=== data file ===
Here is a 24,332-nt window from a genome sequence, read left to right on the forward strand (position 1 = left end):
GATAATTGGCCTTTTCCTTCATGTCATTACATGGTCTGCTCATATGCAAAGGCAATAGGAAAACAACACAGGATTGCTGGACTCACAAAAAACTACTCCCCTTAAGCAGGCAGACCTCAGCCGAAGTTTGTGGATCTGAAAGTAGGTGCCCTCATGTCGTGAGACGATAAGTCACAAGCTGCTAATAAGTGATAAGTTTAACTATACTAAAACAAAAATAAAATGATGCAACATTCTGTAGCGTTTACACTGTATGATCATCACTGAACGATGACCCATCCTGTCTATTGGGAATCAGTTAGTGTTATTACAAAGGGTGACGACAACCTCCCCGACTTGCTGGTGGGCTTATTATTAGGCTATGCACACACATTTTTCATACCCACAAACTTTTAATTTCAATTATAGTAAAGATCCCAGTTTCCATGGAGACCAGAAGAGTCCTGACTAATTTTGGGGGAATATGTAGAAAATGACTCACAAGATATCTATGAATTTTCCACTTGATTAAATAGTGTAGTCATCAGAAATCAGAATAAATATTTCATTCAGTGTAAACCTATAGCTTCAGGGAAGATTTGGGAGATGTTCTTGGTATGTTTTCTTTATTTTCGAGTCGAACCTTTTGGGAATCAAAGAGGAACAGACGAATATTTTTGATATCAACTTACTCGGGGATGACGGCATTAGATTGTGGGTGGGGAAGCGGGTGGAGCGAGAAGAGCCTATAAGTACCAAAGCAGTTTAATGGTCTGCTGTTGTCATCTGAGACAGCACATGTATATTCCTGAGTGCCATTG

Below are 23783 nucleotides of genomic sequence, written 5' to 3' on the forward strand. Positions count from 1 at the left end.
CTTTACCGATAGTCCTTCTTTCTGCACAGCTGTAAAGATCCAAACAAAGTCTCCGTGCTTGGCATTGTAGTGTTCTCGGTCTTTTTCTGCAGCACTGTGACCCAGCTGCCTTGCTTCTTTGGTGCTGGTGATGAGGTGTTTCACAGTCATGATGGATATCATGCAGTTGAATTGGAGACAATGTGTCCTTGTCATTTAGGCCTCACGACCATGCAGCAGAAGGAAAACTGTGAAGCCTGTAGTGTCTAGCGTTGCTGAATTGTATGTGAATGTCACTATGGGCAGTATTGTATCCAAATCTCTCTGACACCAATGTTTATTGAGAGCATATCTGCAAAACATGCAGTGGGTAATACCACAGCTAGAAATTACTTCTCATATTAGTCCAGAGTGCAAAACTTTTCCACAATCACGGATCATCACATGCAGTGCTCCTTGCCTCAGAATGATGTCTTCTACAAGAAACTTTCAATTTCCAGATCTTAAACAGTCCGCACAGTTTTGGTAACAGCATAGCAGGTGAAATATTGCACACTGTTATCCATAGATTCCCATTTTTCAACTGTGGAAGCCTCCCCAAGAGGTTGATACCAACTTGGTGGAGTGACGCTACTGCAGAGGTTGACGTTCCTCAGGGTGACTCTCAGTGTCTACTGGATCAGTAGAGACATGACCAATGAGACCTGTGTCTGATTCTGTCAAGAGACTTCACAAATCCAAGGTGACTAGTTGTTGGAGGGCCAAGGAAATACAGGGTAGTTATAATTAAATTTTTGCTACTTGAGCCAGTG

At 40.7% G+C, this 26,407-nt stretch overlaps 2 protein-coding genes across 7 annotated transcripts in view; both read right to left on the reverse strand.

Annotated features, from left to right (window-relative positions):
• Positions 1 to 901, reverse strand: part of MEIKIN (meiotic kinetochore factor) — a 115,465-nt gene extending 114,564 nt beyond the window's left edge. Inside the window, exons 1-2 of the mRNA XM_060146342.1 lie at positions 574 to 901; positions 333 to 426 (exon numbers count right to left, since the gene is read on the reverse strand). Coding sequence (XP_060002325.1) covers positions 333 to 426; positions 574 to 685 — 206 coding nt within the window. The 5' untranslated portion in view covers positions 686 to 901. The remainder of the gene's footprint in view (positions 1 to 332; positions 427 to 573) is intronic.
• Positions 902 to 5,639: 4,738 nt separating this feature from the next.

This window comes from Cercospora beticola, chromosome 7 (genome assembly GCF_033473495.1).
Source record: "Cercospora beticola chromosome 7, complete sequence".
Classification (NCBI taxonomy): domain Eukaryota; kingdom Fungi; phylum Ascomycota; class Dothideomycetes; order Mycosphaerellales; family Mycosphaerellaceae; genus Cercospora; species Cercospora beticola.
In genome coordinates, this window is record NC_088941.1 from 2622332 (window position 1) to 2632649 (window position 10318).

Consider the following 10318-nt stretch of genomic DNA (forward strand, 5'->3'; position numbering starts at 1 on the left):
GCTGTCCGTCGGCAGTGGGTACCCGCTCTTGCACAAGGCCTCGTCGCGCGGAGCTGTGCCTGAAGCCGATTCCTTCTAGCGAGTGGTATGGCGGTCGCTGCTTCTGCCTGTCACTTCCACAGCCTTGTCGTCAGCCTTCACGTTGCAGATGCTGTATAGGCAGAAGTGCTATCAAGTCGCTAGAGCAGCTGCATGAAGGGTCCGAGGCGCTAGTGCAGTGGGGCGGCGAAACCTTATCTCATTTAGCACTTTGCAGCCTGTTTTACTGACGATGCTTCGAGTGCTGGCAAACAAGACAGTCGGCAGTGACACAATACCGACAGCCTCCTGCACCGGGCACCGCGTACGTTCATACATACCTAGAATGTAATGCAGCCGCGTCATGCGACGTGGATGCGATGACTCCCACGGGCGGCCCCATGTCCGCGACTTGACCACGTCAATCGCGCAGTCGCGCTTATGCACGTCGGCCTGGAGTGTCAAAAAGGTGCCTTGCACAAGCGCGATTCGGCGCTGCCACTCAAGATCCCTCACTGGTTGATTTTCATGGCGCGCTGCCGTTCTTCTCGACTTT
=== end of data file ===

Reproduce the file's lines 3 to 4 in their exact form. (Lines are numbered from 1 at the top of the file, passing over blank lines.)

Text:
Below are 23783 nucleotides of genomic sequence, written 5' to 3' on the forward strand. Positions count from 1 at the left end.
CTTTACCGATAGTCCTTCTTTCTGCACAGCTGTAAAGATCCAAACAAAGTCTCCGTGCTTGGCATTGTAGTGTTCTCGGTCTTTTTCTGCAGCACTGTGACCCAGCTGCCTTGCTTCTTTGGTGCTGGTGATGAGGTGTTTCACAGTCATGATGGATATCATGCAGTTGAATTGGAGACAATGTGTCCTTGTCATTTAGGCCTCACGACCATGCAGCAGAAGGAAAACTGTGAAGCCTGTAGTGTCTAGCGTTGCTGAATTGTATGTGAATGTCACTATGGGCAGTATTGTATCCAAATCTCTCTGACACCAATGTTTATTGAGAGCATATCTGCAAAACATGCAGTGGGTAATACCACAGCTAGAAATTACTTCTCATATTAGTCCAGAGTGCAAAACTTTTCCACAATCACGGATCATCACATGCAGTGCTCCTTGCCTCAGAATGATGTCTTCTACAAGAAACTTTCAATTTCCAGATCTTAAACAGTCCGCACAGTTTTGGTAACAGCATAGCAGGTGAAATATTGCACACTGTTATCCATAGATTCCCATTTTTCAACTGTGGAAGCCTCCCCAAGAGGTTGATACCAACTTGGTGGAGTGACGCTACTGCAGAGGTTGACGTTCCTCAGGGTGACTCTCAGTGTCTACTGGATCAGTAGAGACATGACCAATGAGACCTGTGTCTGATTCTGTCAAGAGACTTCACAAATCCAAGGTGACTAGTTGTTGGAGGGCCAAGGAAATACAGGGTAGTTATAATTAAATTTTTGCTACTTGAGCCAGTG